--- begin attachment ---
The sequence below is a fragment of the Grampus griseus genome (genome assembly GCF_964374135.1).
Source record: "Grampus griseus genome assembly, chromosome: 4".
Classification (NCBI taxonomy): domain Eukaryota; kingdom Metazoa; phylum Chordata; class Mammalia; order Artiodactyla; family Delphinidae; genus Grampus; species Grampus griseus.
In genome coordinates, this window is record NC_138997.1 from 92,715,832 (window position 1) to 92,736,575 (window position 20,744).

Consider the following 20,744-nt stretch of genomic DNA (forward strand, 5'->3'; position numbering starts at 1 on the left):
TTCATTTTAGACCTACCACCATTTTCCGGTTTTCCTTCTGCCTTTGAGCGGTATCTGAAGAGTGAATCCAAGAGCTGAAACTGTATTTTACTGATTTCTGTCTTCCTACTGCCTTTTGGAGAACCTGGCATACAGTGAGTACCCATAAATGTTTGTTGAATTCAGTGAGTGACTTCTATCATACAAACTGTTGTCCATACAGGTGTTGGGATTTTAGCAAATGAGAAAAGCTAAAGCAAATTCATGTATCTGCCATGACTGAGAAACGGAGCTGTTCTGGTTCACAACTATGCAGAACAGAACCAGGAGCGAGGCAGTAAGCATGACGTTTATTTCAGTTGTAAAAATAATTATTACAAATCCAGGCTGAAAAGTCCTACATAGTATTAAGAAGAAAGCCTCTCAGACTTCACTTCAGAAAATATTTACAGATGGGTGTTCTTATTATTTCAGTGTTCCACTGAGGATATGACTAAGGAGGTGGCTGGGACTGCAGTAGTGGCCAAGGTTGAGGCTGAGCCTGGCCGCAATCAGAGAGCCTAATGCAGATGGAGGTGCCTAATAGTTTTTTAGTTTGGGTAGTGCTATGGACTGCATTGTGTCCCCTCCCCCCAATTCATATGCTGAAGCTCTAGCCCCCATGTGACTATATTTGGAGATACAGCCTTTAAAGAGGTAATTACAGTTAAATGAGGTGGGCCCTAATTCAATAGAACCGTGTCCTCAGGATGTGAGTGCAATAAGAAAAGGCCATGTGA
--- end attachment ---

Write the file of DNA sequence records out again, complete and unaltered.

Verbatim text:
The sequence below is a fragment of the Grampus griseus genome (genome assembly GCF_964374135.1).
Source record: "Grampus griseus genome assembly, chromosome: 4".
Classification (NCBI taxonomy): domain Eukaryota; kingdom Metazoa; phylum Chordata; class Mammalia; order Artiodactyla; family Delphinidae; genus Grampus; species Grampus griseus.
In genome coordinates, this window is record NC_138997.1 from 92,715,832 (window position 1) to 92,736,575 (window position 20,744).

Consider the following 20,744-nt stretch of genomic DNA (forward strand, 5'->3'; position numbering starts at 1 on the left):
TTCATTTTAGACCTACCACCATTTTCCGGTTTTCCTTCTGCCTTTGAGCGGTATCTGAAGAGTGAATCCAAGAGCTGAAACTGTATTTTACTGATTTCTGTCTTCCTACTGCCTTTTGGAGAACCTGGCATACAGTGAGTACCCATAAATGTTTGTTGAATTCAGTGAGTGACTTCTATCATACAAACTGTTGTCCATACAGGTGTTGGGATTTTAGCAAATGAGAAAAGCTAAAGCAAATTCATGTATCTGCCATGACTGAGAAACGGAGCTGTTCTGGTTCACAACTATGCAGAACAGAACCAGGAGCGAGGCAGTAAGCATGACGTTTATTTCAGTTGTAAAAATAATTATTACAAATCCAGGCTGAAAAGTCCTACATAGTATTAAGAAGAAAGCCTCTCAGACTTCACTTCAGAAAATATTTACAGATGGGTGTTCTTATTATTTCAGTGTTCCACTGAGGATATGACTAAGGAGGTGGCTGGGACTGCAGTAGTGGCCAAGGTTGAGGCTGAGCCTGGCCGCAATCAGAGAGCCTAATGCAGATGGAGGTGCCTAATAGTTTTTTAGTTTGGGTAGTGCTATGGACTGCATTGTGTCCCCTCCCCCCAATTCATATGCTGAAGCTCTAGCCCCCATGTGACTATATTTGGAGATACAGCCTTTAAAGAGGTAATTACAGTTAAATGAGGTGGGCCCTAATTCAATAGAACCGTGTCCTCAGGATGTGAGTGCAATAAGAAAAGGCCATGTGA